Daniel Kahn Gillmor dkg at
Wed Oct 14 22:17:31 CEST 2009

Hi Connie--

On 10/14/2009 01:55 PM, CONNIE RODRIGUEZ wrote:
>  + /usr/local/bin/gpg -e -r REWARD /law/test/law/test/interface/watsonwyatt/data/epay.txt
>                 gpg: WARNING: unsafe permissions on configuration file `/home/lawhr/.gnupg/gpg.conf'

This suggests that your configuration file may be readable or writable
by other users.  You can view the permissions on that file with:

  ls -l /home/lawbr/.gnupg/gpg.conf

You can lock it down with:

  chmod go-rwx /home/lawbr/.gnupg/gpg.conf

(note here that "go-rwx" means "remove (-) read (r), write (w), and
execute (x) from group (g) and all other users (o)" )

If you're not sure about the concept of filesystem permissions, it's
worthwhile to think about them a bit.  they'll come up fairly often on
unix systems.  wikipedia has a good start:

>                 gpg: WARNING: unsafe enclosing directory permissions on configuration file `/home/lawhr/.gnupg/gpg.conf'

This is due to a directory being potentially readable or writable by
other users.  You can lock down the "enclosing directory" with:

 chmod go-rwx`/home/lawhr/.gnupg/

>                 gpg: WARNING: using insecure memory!

Search for "insecure memory" in the gpg manual page (try "man gpg") for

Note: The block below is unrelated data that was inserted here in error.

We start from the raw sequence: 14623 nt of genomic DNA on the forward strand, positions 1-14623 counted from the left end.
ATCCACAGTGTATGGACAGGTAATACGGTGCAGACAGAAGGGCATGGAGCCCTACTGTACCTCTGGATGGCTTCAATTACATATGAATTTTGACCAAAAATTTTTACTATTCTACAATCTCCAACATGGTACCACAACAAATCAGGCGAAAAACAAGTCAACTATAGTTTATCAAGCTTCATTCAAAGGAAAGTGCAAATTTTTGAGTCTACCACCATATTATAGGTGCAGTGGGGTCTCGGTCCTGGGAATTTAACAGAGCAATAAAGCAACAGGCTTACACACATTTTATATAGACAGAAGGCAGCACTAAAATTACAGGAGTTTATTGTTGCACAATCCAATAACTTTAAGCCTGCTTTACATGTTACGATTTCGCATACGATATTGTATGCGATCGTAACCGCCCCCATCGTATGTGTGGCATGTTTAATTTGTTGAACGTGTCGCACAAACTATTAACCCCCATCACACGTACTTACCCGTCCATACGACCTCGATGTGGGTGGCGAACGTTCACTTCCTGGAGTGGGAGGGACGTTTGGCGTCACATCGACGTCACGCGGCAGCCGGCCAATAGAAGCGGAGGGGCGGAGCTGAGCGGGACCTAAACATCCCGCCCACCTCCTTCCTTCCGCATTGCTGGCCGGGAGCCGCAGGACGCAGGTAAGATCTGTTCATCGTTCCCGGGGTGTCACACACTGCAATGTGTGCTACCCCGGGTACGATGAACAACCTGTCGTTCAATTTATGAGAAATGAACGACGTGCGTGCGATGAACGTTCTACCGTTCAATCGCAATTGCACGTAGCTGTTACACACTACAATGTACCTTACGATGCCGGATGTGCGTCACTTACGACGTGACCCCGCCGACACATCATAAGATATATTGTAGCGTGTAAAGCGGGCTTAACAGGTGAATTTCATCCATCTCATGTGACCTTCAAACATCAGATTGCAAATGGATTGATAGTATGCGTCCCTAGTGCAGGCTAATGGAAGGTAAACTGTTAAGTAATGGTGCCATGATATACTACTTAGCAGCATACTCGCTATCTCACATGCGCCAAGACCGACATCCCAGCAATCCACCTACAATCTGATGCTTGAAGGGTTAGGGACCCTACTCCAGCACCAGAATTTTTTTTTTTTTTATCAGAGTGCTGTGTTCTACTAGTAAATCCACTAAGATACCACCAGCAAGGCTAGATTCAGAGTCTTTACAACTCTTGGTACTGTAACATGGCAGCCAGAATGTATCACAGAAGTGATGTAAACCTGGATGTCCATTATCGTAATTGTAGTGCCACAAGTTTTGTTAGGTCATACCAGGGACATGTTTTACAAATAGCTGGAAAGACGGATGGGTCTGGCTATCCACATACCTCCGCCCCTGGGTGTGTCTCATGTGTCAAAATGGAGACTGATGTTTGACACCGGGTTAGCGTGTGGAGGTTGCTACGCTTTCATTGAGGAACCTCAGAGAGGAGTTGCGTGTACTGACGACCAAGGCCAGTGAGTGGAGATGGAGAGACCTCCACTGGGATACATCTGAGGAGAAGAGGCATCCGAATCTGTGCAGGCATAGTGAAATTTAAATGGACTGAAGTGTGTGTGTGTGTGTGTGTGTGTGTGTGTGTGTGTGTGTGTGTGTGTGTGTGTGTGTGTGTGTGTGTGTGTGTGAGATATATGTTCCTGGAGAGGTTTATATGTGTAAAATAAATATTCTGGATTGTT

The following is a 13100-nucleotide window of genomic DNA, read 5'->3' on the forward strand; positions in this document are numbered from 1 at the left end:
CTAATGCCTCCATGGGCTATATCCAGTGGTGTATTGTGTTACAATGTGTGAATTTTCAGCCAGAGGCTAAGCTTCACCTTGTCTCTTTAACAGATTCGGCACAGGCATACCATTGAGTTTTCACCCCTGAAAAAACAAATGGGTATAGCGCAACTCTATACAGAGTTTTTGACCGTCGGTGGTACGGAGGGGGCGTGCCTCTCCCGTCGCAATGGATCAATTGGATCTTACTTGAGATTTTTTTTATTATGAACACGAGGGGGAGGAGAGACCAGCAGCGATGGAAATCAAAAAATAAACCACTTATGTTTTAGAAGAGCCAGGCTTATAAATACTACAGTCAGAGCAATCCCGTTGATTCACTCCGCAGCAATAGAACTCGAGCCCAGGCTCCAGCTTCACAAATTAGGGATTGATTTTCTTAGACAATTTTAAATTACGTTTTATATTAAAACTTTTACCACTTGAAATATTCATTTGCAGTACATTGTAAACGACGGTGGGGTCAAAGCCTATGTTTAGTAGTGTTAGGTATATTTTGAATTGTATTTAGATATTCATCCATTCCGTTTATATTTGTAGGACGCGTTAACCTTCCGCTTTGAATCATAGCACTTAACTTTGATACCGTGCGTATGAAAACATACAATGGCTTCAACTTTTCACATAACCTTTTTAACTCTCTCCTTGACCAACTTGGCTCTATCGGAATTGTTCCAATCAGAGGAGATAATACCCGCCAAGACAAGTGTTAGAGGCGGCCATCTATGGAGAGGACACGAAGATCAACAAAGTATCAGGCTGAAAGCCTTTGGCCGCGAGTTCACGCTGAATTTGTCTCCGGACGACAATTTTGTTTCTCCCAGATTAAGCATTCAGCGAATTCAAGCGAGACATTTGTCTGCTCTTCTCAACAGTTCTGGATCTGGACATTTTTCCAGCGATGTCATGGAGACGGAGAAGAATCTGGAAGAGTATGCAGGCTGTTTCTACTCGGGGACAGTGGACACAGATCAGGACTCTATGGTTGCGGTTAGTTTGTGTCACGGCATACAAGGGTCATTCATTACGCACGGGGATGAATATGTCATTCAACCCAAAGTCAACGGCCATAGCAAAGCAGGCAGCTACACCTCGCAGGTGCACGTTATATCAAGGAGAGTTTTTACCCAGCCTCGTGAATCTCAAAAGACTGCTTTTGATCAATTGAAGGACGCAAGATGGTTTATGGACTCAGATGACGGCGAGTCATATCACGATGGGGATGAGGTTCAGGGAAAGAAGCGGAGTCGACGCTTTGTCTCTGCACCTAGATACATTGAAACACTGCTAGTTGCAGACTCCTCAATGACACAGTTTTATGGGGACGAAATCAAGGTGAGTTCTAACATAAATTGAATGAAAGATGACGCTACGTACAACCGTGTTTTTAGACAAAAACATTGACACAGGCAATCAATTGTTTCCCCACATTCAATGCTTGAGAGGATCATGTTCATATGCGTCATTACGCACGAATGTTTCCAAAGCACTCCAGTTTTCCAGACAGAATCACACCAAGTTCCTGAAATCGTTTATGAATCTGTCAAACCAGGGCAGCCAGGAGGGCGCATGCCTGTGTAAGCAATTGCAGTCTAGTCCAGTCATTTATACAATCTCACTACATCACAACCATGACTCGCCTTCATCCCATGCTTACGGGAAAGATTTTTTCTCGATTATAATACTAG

more information about this error under the BUGS section.  You may
either want to make gpg setuid root (if secure memory is important to
you) or to tell gpg to ignore this particular error by adding the
relvant option to your gpg.conf file.

>                 gpg: please see for more information

have you read this?  It's worth reading!  You might be interested in
section 6.1 in particular:

>                 gpg: 4D5AFE2E: There is no assurance this key belongs to the named user

this is likely because you've imported the "REWARD" key into your remote
system without indicating any particular "ultimate" ownertrust.

gpg does a fair amount of work to make sure that keys belong to who you
think they should belong to -- it doesn't make any sense to encrypt data
to a key if you aren't sure whose key it is.

Presumably, there is someone who is making reasonable assertions about
which keys belong to which entities, and signing those keys.  You
probably want to designate "ultimate" ownertrust for that certifier on
your server.  For example, if you hold key DECAFBAD privately
(off-server), but you use that key to sign the REWARD key, you could
import the DECAFBAD public key on the server, and then (still on the
server) do:

 gpg --edit-key DECAFBAD

and then choose "ultimate" ownertrust.  Make sense?

>                 gpg: cannot open `/dev/tty': There is a request to a device or address that does not exist.

i dunno why this is coming up; what operating system are you running
this on?  what version of gpg?  did you build it yourself, or is it the
version provided by your OS?



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